With snow melting under early spring’s sun, ground was broken in March 1961 for Holy Spirit Hospital – a hospital meant to serve the ever-growing sprawl of the West Shore communities surrounding Camp Hill. Two years later, the hospital was opened on March 3, 1963, as eight patients received compassionate spirit-driven healthcare in the new hospital run by the Sisters of Christian Charity.
Some 60 years later, the hospital is now part of Penn State’s corporate healthcare structure, yet throughout the hospital the rich Catholic tradition of providing help to the sick can still be readily seen via vintage photos, memorials and areas named after benefactors who made it their life’s mission to help the Sisters through the challenges of running an always-changing business.
Bishop Timothy Senior made a pastoral visit to the hospital on November 29, celebrating Holy Mass for the hospital’s administration and staff members in the chapel that is adorned with vivid stained-glass that dates back to the 1960s. The glass pays homage to the original mission of the Sisters in helping the poor, blind and sick in mid-19th Century Germany under their foundress, Blessed Pauline von Mallinckrodt.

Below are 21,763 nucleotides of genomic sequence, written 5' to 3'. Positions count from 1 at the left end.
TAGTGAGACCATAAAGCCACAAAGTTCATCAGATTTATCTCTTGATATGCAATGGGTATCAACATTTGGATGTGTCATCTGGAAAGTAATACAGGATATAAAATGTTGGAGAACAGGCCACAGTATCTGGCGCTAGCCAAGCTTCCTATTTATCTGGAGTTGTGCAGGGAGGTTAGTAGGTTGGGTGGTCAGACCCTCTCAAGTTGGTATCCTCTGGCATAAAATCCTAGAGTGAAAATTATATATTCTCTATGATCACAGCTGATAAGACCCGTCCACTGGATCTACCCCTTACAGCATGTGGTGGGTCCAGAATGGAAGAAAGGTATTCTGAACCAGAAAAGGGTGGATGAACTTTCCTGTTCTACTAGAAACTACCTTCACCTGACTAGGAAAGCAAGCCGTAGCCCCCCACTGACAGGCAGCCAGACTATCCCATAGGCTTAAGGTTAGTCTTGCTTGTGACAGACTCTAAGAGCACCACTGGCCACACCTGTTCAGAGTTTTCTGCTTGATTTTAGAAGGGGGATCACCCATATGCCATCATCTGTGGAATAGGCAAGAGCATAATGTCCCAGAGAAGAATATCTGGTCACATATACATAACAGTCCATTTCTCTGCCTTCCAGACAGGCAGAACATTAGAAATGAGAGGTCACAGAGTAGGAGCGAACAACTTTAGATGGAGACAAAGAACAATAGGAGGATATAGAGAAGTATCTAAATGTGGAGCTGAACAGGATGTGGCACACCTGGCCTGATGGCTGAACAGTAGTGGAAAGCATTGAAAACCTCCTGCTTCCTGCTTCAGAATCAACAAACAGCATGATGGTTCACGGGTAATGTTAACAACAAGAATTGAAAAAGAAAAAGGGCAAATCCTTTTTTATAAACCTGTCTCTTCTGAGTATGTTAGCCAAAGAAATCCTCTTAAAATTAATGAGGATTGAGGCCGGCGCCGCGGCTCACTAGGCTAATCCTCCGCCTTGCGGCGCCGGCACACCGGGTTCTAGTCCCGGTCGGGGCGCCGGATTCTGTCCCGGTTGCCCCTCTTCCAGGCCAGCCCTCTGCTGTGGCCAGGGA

“Things that are very valuable to our society and to the Church’s core mission seem at times vulnerable…. And in healthcare, much like in Catholic education, our institutions have been at risk,” Bishop Senior said in his homily. “We encounter Jesus when we encounter the sick. Suffering brings us a deeper communion with Jesus. Any person who is suffering we see Jesus, and we do it not because our patients may be Catholic but because we are Catholic…. Catholic healthcare is a great gift and an opportunity for sacrifice to bring the healing power of God who loves us beyond all imagination,” he said.
(Photos by Chris Heisey, The Catholic Witness.)
By Chris Heisey, The Catholic Witness